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Medical Device Safety Act of 2009–Rebuilding the Status Quo

Lobbying efforts, particularly by injured victims and their counsel (as well as manufacturers of medical devices), are continuing for the Medical Device Safety Act of 2009. It’s no surprise that each side takes the position it takes—the victims hoping to pass the legislation to prevent more blanket immunity for manufacturers of devices that hurt or kill patients, and manufacturers hoping to reap the benefits of zero liability for some of their devices which cause injury. However, it is interesting to note that one group, which has typically opposed the desires of victims, has also weighed in.

Physicians are coming out to support the Medical Device Safety Act. Typically, they support tort reform and anything to prevent or limit lawsuits against healthcare providers. However, in a New England Journal of Medicine Editorial of April 9, 2009, three physicians took a stand behind the proposed legislation.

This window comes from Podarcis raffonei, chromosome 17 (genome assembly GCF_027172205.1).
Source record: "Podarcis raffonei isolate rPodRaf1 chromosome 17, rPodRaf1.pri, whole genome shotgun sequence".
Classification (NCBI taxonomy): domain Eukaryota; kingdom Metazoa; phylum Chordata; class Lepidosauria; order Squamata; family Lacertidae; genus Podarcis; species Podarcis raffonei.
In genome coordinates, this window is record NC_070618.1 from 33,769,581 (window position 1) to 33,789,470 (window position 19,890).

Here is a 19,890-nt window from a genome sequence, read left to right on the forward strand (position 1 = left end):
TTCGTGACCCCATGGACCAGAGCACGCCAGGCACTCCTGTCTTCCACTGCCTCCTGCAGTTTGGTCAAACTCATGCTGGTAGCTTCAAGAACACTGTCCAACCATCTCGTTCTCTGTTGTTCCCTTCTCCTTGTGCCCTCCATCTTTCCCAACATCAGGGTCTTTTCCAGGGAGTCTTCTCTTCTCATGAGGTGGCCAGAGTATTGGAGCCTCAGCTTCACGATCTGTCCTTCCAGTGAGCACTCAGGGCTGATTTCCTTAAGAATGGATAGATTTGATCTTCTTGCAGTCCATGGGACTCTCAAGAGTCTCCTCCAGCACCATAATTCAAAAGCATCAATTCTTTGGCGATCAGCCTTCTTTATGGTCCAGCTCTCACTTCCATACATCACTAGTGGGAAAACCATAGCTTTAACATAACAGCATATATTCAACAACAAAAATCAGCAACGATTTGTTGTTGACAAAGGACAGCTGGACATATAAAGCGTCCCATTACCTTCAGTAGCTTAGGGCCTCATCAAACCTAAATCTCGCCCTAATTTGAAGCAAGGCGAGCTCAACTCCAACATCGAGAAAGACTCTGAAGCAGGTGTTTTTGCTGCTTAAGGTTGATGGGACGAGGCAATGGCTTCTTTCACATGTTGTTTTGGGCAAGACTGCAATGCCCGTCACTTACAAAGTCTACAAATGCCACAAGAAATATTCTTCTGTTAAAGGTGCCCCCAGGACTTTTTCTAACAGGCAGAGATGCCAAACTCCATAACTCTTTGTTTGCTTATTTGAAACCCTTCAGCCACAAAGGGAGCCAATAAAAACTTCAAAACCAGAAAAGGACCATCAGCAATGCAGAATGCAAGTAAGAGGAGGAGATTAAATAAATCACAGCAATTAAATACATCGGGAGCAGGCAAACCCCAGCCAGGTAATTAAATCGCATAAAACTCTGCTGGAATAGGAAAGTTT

The argument of victims and doctors is essentially this—for many years, medical device manufacturers have been liable for injuries caused by their products. No surprise there. However, last year the U.S. Supreme Court ruled in Riegel v. Medtronic that manufacturers can’t be sued under state law for devices that received marketing approval from the FDA. Before Riegel, manufacturers had a clear incentive to warn about the possible dangers of their products. The result, of course, has been an untold dismissal of lawsuits, leaving many victims without any recompense.

In their editorial, the physicians clarify that patient safety is enhanced by accountability. Considering the recent case of Wyeth v. Levine, which holds pharmaceutical manufacturers responsible for their products, it is clearly unfair for medical device manufacturers to get off scot-free. In this post-Enron world, the public understands that safety is good, and corporate greed is not.

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